Jonathan and his troops didn't know about this until morning because they saw the fires burning.
Then Jonathan tried to pursue them, but he couldn't catch them since they had already crossed the Eleutherus River.
So Jonathan turned aside against the Arabs, who are called Zabadeans, and he crushed and plundered them.
Then he broke camp and went to Damascus and marched throughout that region.
Simon also marched through the country as far as Ashkelon and the fortresses in the area. He turned aside to Joppa and took it by surprise,
because he had heard that they were ready to hand over the fortress to people that Demetrius had sent. So he stationed a force there to occupy and guard it.
When Jonathan returned to Jerusalem, he assembled the elders of the people and planned with them how to build fortresses in Judea.
They also discussed how to build the walls of Jerusalem still higher, and to erect a high barrier between the elevated fortress and the city to separate them. This was to isolate the elevated fortress so that its troops couldn't buy or sell things.
So they gathered together to rebuild the city. Part of the wall toward the valley to the east had fallen, and he repaired the section called Chaphenatha.
Simon also built Adida in the western foothills. He secured it and installed gates with bolts.
At that time, Trypho attempted to rise up against King Antiochus, put on the crown, and become king in Asia.
He feared that Jonathan might not permit him to do this, making war on him. So he kept trying to capture and kill him. He marched out and came to Beth-shan.
Jonathan went out to meet him with forty thousand select warriors. He also came to Beth-shan.
When Trypho saw that he had come with a large army, he was afraid to lift a hand against him.
So he received Jonathan with honor and commended him to all his chief political advisors.a He gave him gifts and told his advisors and troops to obey him as they would himself.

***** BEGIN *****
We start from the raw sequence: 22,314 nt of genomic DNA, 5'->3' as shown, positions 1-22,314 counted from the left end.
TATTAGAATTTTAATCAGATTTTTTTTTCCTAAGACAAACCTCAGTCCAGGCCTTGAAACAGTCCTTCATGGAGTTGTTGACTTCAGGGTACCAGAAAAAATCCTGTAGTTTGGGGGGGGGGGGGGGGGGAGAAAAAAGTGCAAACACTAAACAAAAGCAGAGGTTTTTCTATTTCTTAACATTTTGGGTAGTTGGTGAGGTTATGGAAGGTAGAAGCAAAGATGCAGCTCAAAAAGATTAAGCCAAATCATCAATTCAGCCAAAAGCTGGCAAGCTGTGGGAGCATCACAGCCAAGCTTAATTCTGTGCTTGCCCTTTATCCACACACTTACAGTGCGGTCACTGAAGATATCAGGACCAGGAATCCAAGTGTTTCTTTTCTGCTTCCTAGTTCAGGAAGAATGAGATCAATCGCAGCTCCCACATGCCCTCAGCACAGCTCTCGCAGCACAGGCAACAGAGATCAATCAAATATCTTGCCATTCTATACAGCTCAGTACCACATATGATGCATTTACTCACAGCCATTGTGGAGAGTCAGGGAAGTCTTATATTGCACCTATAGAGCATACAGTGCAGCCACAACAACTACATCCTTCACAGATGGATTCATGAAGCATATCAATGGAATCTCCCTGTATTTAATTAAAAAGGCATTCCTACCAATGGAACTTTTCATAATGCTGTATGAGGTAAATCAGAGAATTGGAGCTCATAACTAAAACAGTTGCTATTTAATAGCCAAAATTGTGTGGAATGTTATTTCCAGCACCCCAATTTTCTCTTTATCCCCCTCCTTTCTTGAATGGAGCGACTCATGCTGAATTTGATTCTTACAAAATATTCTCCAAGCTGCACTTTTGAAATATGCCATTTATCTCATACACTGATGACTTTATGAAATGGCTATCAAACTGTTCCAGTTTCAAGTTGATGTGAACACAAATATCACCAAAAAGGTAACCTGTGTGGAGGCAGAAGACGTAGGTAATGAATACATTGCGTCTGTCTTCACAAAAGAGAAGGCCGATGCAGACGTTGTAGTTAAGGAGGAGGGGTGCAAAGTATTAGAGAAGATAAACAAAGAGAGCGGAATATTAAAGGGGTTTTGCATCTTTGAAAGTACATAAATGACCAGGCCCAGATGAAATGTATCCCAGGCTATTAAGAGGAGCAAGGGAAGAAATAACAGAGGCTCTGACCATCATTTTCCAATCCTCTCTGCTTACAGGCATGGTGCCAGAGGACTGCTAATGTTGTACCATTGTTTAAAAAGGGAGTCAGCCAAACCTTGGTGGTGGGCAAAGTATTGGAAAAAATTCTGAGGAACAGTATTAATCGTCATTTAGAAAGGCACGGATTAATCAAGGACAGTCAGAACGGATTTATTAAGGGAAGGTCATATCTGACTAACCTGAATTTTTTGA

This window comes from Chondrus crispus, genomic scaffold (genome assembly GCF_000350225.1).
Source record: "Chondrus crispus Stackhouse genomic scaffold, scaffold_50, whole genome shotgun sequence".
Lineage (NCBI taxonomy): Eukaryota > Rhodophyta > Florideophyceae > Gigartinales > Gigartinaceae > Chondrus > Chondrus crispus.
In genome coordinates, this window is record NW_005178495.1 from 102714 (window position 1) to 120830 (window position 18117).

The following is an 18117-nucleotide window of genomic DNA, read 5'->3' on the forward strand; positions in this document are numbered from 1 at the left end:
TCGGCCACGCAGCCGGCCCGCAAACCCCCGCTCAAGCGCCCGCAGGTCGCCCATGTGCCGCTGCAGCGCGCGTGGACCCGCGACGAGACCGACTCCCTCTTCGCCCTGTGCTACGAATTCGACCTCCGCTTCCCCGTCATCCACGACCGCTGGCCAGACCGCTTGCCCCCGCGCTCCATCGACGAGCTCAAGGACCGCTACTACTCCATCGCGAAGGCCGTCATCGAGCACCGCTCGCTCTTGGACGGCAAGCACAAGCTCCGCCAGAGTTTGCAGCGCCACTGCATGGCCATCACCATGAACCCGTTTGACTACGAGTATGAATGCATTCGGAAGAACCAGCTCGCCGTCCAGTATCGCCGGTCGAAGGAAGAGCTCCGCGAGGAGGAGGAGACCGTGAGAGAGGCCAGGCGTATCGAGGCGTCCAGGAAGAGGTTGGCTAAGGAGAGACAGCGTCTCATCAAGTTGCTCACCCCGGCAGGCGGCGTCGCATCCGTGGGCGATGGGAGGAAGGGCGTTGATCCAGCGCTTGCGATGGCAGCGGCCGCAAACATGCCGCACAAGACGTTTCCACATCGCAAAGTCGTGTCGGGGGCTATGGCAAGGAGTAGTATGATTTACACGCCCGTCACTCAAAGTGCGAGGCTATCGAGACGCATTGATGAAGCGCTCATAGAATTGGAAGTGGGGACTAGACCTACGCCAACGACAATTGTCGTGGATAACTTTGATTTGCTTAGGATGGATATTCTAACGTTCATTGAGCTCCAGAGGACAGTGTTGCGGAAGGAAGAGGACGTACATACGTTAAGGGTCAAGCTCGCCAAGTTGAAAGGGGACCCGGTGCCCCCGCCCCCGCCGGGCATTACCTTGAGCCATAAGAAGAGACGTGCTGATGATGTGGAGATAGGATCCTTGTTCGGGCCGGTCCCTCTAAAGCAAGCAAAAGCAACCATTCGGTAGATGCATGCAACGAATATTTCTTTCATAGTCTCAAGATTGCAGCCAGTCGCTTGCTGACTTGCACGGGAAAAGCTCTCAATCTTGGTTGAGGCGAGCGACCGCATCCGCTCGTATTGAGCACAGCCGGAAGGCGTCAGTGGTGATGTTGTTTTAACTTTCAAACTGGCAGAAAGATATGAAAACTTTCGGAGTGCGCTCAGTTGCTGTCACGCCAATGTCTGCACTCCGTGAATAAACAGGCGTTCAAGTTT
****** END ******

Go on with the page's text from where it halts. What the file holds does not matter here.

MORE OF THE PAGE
Then he said to Jonathan, "Why have you put all these people to so much trouble when we're not at war?
Tell them to go back to their homes. Pick for yourself a few men to stay with you, and come with me to Ptolemais. I'll hand it over to you as well as the other fortresses and the remaining troops and officials. Then I'll turn around and go home. That's why I'm here."
Jonathan trusted him and did what he said. He sent away his troops, and they returned to Judah.
He kept with himself three thousand troops—two thousand of whom he left in Galilee, while one thousand accompanied him.
But when Jonathan entered Ptolemais, the people there closed the gates and captured him, and killed with their swords all those who had entered with him.
Trypho then sent infantry and cavalry into Galilee and the great plain to destroy Jonathan's soldiers.
But Jonathan's forces believed that Jonathan had been seized and had died along with his troops. They encouraged each other and kept marching in tight formation, ready for fighting.
When their pursuers saw that they would fight for their lives, they turned back.
So they all reached the land of Judah safely. They mourned for Jonathan and his companions, and they were very anxious. All Israel mourned deeply.
All the nations around them tried to destroy them, saying, "They have no leader or helper now. Let's make war against them and blot out their memory from humanity."